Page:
In addition to giving some breathing space for all that tension after each episode, airing episodes weekly means British viewers have the opportunity to obsessively dissect and discuss the plots between each episode, as media outlets publish their own theories of what might happen next.

“Shrine of Duty,” a podcast hosted by Rebecca Shekleton, Hannah O’Connell and Brendan O’Loughlin, dissects the complex plot points of “Line of Duty” scene-by-scene to spot hidden clues.

“It’s made a much bigger event out of the show by it all not being available to binge in one go and people having to wait week by week,” said O’Loughlin in a Zoom interview.

These dramas all contain complex writing and interwoven plots that contain multiple theories of culpability, fueling the debate and intrigue. “You need six days to sort of build on that, before you get the next little bit,” O’Connell said.

The pandemic may also have fueled this appointment-to-view culture. “One of the things I felt, last year, in the pandemic, was that people were missing communal social experiences,” Heath said. “And one of the very few ways that we could replicate that was by watching television programs at the same time.”

While these popular crime dramas have different writers (“Line of Duty” and “Bodyguard” were written and created by Jed Mercurio, “Vigil” by Tom Edge), the team at World Productions wants the narratives for all their series to evolve organically during the writing process, Heath said. Rather than map out a full season at the beginning of production, Mercurio gives the editorial teams on his shows an outline for the first script, Heath said, and “then basically Jed writes one episode at a time.”

“We read the outline and we give feedback, but in a way, we’re behaving in the way that an audience would watch it for the first time,” Heath said. “We don’t know what’s coming.”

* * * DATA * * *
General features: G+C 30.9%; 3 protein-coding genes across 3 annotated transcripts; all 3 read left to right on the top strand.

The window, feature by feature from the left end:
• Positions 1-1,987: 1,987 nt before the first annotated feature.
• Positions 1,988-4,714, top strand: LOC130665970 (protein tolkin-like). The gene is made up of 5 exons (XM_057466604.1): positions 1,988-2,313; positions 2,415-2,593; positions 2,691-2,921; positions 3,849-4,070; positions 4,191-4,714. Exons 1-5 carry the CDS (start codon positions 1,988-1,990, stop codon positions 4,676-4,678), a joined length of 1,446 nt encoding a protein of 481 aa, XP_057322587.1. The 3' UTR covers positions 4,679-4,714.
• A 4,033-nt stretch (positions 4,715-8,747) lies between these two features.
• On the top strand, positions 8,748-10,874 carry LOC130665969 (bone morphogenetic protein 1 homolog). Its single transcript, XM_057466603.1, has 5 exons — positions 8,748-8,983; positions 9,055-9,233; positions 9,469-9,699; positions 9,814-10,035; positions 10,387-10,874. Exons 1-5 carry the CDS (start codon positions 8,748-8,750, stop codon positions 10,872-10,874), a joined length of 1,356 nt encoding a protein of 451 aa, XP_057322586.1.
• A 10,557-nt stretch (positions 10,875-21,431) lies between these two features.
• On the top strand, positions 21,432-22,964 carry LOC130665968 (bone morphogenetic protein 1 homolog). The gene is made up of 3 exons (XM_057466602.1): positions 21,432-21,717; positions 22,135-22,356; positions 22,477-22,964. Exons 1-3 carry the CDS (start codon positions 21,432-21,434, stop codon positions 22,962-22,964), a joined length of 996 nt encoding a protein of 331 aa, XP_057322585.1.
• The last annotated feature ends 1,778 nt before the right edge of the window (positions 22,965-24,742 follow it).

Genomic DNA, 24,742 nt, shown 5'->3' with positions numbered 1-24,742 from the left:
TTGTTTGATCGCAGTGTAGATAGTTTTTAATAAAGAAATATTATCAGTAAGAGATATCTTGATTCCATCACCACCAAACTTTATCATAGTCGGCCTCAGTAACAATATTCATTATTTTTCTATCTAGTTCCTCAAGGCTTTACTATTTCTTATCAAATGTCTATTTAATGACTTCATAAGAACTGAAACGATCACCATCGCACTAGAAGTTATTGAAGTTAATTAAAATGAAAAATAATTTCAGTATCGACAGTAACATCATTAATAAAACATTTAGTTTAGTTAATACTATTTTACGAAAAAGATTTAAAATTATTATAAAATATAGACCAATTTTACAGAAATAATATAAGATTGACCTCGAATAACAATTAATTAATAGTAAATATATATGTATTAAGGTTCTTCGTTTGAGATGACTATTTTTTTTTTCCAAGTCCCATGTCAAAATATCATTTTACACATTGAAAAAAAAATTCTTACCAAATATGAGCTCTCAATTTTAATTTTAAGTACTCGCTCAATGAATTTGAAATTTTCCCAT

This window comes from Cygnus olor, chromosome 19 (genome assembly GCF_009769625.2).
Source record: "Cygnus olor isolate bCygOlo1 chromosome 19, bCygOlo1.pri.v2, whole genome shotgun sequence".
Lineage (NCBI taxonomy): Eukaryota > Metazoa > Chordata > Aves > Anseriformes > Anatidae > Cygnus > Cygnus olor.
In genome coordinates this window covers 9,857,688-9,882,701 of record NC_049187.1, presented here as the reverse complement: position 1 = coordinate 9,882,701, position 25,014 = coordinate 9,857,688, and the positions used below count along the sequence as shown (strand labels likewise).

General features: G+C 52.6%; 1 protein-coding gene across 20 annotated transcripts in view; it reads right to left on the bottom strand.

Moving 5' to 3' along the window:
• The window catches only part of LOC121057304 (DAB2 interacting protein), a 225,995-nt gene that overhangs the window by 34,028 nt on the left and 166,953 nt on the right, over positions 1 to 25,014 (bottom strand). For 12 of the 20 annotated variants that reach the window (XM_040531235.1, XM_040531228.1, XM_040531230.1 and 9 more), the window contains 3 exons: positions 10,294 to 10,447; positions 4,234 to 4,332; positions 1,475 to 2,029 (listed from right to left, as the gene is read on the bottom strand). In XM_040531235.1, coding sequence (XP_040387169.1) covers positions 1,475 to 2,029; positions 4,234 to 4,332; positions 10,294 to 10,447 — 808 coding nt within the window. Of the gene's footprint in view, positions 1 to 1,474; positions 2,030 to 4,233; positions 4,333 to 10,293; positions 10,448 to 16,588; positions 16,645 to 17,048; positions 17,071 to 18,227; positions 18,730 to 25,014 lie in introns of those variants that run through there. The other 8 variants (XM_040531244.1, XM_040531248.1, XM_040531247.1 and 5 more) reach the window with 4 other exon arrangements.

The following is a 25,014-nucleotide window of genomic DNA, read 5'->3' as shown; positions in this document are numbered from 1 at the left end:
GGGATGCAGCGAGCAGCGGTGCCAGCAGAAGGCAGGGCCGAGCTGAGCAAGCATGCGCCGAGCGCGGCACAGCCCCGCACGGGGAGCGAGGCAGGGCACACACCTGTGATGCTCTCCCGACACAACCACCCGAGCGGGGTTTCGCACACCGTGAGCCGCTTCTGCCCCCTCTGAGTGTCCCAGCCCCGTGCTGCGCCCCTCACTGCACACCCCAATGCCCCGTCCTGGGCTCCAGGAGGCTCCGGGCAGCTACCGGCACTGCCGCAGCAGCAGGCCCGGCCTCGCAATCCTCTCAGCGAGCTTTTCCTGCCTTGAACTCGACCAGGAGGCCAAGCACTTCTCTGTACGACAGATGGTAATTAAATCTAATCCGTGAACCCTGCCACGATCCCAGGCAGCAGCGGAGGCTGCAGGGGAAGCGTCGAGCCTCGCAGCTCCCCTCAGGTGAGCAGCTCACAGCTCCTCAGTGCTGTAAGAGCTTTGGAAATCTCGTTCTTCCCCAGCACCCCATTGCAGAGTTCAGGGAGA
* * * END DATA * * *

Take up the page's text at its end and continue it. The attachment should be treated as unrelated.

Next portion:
As a result, he added, “you’re never in danger of signposting the story.”

For Piers Wenger, the BBC’s head of drama programming, the writing is the key to these shows’ success.

“Those particular writers have proved to be so palatable and appetizing to audiences because they are very, very good at setting out the plot and manipulating it so that it’s obscured for just the right amount of time from the audience,” Wenger said.

The dramas are intrinsically linked by the fact that they explore public institutions that can feel somewhat opaque to the general public. “Line of Duty” is about a fictional police unit dedicated to ousting police corruption, “Bodyguard” explores the ethics around domestic government surveillance, and “Vigil” explores the balance between national security and public accountability.

“The Navy is not going to give you a tour around a submarine or tell you about all their mistakes, the near misses they’ve had over the last 30 years,” Heath said. “The large majority of the incidents that happened during the series of ‘Vigil,’ you could probably find real world correlatives if you look hard enough.”

Each show also features relatable characters who are usually fighting a cause in the public interest.

“They offer the opportunity to explore a kind of moral complexity and moral grayness,” Wenger said. “They also offer the opportunity to explore distrust in the establishment and authority, and the power of one or two individuals to resist that.”

“I think that is something that feels very much a part of the national mood,” he added.